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Gordon Regains That Old Magic At Charlotte

| Senior Writer, RacinToday.com Thursday, October 10 2013

Jeff Gordon edges Kevin Harvick at CMS. (RacinToday/HHP photo by Brian Lawdermilk)

By Deb Williams | Senior Writer

CONCORD, N.C. – Jeff Gordon was beaming when he strode into Charlotte Motor Speedway’s infield media center Thursday night after claiming his ninth pole at the 1.5-mile track in perhaps the most dramatic qualifying session this season.

The smile on his face and the twinkle in his eye seemed to say, “I’m back!” After all, it was his 74th career pole and his second this season. It also came at a track where he won five straight poles for the track’s spring races between 1994 and 1998. And a facility where he still possesses the record for being its youngest pole winner. He set that record on Oct. 10, 1993 at age 22 years, 2 months and 6 days. And, oh yes, he’s still in contention for his fifth championship, trailing standings leader Matt Kenseth by 32 points with six races remaining.

“It’s great to have everyone believing in one another like we do now,” Gordon commented.

The last driver in the Bank of America 500 qualifying session, Gordon watched from pit road as the event’s climax began building seven drivers before his emotionally charged run. Kasey Kahne, the second of 43 drivers to qualify, had taken the provisional pole with a 193.694-mph lap. He held it without a serious challenge until Ryan Newman, the 36th driver to qualify and the owner of nine Charlotte poles, posted a 193.458-mph lap.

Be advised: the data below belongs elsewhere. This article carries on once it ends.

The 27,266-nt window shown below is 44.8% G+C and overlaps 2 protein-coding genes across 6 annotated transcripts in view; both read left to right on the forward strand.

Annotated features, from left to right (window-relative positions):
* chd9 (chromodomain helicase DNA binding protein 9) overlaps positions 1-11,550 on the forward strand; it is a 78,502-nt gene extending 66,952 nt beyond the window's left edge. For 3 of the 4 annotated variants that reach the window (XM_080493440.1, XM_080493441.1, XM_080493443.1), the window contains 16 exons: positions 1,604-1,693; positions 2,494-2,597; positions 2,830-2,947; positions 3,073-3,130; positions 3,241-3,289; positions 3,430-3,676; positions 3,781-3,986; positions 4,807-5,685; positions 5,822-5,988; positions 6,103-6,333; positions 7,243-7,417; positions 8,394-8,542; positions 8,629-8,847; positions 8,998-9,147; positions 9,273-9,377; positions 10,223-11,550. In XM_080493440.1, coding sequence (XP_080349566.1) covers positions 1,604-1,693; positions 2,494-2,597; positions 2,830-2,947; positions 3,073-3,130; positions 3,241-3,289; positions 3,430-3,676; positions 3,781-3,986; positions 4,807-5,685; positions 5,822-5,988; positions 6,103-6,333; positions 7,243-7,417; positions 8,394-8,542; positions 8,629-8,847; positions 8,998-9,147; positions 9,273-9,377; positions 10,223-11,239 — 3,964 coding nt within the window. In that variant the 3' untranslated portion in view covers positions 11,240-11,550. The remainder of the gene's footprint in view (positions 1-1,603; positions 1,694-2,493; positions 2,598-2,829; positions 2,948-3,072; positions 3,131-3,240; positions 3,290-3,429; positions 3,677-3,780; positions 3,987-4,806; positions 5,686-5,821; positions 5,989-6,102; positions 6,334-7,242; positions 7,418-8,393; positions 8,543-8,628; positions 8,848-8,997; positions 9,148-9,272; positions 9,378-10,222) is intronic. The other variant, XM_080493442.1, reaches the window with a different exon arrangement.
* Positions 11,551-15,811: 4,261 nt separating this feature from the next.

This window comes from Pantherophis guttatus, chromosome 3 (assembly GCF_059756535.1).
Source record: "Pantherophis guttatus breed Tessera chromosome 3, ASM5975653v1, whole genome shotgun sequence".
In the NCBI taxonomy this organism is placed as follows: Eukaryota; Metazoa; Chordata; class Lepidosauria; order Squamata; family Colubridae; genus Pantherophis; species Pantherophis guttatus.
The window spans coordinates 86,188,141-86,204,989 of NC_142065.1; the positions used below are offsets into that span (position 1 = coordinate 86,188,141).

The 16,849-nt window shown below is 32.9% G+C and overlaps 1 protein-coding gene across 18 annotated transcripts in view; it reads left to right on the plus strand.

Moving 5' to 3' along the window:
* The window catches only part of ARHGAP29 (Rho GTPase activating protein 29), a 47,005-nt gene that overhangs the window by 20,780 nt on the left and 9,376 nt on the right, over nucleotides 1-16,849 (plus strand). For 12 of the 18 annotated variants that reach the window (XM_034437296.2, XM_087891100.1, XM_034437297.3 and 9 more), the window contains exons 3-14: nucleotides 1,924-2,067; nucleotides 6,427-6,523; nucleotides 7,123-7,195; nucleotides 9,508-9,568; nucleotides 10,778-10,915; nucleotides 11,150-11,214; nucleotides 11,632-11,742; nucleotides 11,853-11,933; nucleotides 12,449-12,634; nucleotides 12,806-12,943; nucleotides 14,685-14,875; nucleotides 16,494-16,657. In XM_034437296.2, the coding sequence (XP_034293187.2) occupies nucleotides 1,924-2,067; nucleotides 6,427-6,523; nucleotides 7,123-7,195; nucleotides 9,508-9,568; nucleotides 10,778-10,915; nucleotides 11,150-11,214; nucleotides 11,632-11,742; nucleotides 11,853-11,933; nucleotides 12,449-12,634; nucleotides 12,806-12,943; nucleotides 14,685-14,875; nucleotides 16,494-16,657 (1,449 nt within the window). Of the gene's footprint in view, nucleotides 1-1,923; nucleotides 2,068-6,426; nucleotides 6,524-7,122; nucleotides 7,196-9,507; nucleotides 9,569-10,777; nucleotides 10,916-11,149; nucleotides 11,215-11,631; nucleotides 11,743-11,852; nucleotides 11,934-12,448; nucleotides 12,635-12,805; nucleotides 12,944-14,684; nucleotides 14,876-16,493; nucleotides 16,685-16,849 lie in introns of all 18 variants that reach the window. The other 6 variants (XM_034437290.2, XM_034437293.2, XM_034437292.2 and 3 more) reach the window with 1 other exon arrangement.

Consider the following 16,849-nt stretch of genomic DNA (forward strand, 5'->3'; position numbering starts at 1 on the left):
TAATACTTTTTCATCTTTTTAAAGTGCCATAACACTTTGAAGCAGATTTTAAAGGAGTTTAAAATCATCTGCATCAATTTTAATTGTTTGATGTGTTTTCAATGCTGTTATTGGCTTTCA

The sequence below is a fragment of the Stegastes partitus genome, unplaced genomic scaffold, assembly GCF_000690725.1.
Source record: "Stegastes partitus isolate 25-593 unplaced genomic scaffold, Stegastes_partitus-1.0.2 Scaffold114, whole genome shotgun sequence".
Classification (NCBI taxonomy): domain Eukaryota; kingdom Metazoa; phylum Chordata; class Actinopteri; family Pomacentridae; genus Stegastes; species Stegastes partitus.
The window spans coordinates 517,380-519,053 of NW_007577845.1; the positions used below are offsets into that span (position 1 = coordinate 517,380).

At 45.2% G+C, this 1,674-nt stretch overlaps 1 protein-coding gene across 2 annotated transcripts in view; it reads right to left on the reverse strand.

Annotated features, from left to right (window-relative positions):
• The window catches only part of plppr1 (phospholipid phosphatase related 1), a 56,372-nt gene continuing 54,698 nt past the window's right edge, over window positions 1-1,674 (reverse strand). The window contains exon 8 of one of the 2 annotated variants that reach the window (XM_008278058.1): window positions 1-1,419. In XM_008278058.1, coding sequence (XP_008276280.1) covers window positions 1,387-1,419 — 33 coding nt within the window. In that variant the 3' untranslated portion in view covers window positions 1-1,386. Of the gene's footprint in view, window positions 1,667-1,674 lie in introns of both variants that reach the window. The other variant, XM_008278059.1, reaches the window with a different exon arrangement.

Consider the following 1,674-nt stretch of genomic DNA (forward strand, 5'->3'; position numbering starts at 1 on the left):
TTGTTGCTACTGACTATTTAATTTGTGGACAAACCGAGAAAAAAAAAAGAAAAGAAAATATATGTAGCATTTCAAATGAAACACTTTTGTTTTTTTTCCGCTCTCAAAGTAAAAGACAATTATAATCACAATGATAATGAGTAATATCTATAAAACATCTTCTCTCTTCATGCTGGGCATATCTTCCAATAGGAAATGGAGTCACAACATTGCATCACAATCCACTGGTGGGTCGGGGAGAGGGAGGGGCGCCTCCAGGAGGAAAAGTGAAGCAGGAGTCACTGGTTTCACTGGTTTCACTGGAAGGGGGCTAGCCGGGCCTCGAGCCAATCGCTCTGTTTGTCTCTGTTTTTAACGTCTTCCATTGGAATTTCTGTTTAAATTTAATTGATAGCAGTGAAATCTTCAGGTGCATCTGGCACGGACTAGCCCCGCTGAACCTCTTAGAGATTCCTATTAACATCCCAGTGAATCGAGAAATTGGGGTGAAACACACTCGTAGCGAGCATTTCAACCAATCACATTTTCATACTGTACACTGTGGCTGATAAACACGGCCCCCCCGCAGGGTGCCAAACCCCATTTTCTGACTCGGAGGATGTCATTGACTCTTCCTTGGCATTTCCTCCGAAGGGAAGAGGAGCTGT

That left Newman a close second, but only briefly as Dale Earnhardt Jr. went out next and dropped Newman to third with a lap of 193.535 mph. Next up, Greg Biffle and he succeeded in knocking Kahne from the No. 1 position, posting a193.959-mph lap. Neither Mark Martin, Jamie McMurray nor Jimmie Johnson could unset Biffle. Now, only two drivers remained – Kevin Harvick and Gordon.

Harvick, still riding high from his pole and race victory last weekend at Kansas, unseated Biffle from the No. 1 slot with a 194.203-mph lap.

“I didn’t know what Kevin (Harvick) ran because he was the car right in front of me,” the 42-year-old Gordon said. “I just saw he got the pole. I could see the pylon. I looked out my window when he went by and I saw he was first. I knew that it was better than whatever Kasey (Kahne) ran, which he ran a 27.87 (seconds) and so I knew that I was going to have to run at least a couple of tenths faster than I did or at least a tenth faster than I did in practice. I was just thinking more of where did I leave that on the race track in practice.”

Wherever Gordon left it on the track in practice, he found it in qualifying. Harvick barely had time to climb from his Chevrolet before Gordon rocketed to the top of the lineup with a lap of 194.308 mph, 27.791 seconds.

“It was interesting because typically when we qualify here at night you see the temperatures drop, track temp drops, speeds drop tremendously from practice, but we had such overcast skies today that the track was in almost as good of qualifying conditions then. It was in great condition and the speeds were there and the grip was there so we just had to make a few adjustments to try to make the car a little bit better.”

Gordon noted Thursday was a confidence building session for everyone on his team, including himself.

“There’s nothing greater than when it’s all on the line, all the pressure is there. You’re the final car to go, you had a great practice. There’s nothing worse than letting them down and there’s nothing better than stepping up and knocking it out of the park. That’s what I feel like we did tonight,” the four-time champion said.

| Senior Writer, RacinToday.com Thursday, October 10 2013
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  • NASCAR No Credibility says:

    LOL, what a farce NASCAR will be if Gordon wins this years championship after he failed to make the chase and had to have NASCAR add him as a thirteenth driver a complete violation of the chase format which is a total joke any way.

    My my what a tangled web we weave when at first we try and deceive.

    Why do sponsors waste their money on the manufactured boring crap?